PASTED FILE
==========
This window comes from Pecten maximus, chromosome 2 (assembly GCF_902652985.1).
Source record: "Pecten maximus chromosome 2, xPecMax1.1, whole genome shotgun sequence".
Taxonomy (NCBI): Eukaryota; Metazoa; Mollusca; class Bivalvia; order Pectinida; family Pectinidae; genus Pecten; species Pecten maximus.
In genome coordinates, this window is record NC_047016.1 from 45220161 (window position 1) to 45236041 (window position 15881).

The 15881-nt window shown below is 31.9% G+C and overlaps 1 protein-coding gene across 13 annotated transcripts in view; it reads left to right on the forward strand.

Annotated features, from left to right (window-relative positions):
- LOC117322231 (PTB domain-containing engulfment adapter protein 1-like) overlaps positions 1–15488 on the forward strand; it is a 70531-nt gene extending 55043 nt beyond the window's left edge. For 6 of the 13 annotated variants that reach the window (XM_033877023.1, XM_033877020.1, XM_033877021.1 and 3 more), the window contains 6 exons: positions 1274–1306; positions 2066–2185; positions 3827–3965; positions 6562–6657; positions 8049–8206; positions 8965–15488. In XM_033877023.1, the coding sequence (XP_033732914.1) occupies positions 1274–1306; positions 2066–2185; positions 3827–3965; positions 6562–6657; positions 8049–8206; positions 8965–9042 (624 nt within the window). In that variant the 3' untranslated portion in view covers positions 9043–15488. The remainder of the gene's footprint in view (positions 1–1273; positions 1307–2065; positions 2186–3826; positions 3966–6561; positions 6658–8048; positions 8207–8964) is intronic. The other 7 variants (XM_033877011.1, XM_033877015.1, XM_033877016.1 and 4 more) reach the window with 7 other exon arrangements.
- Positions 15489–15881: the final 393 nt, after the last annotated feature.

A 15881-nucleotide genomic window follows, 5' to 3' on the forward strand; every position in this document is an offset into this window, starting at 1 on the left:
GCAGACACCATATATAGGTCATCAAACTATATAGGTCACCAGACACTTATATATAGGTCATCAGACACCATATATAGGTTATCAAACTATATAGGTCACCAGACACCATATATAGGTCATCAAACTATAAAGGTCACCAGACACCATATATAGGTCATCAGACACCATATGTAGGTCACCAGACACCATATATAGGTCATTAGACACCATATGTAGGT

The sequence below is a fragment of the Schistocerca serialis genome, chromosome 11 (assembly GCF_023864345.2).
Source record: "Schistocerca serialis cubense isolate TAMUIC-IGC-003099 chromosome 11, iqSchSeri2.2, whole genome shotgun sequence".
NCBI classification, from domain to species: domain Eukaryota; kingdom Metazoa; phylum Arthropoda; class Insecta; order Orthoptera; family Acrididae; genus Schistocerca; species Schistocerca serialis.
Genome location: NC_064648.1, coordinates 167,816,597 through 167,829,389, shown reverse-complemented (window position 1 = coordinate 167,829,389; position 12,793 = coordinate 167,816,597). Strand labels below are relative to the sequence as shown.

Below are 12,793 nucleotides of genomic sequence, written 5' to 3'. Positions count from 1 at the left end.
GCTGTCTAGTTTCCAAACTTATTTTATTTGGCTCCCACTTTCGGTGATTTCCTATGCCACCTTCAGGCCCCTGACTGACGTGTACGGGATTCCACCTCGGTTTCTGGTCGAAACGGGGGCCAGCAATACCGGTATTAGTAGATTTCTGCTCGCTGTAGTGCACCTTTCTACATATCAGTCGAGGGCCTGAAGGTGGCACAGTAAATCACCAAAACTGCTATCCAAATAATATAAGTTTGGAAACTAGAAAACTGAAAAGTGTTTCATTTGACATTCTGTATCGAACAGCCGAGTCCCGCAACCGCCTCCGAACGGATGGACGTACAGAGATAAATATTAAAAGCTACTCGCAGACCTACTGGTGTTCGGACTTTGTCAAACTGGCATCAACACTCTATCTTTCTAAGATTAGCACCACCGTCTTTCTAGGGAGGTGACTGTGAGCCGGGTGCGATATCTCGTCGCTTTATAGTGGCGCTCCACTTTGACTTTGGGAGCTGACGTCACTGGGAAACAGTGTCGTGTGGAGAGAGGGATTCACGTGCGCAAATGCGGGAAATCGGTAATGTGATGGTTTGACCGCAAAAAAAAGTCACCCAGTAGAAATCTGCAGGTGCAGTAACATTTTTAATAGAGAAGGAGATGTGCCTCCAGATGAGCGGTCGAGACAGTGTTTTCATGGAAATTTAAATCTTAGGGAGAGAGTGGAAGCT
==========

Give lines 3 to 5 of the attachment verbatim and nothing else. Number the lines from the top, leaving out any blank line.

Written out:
Taxonomy (NCBI): Eukaryota; Metazoa; Mollusca; class Bivalvia; order Pectinida; family Pectinidae; genus Pecten; species Pecten maximus.
In genome coordinates, this window is record NC_047016.1 from 45220161 (window position 1) to 45236041 (window position 15881).

The 15881-nt window shown below is 31.9% G+C and overlaps 1 protein-coding gene across 13 annotated transcripts in view; it reads left to right on the forward strand.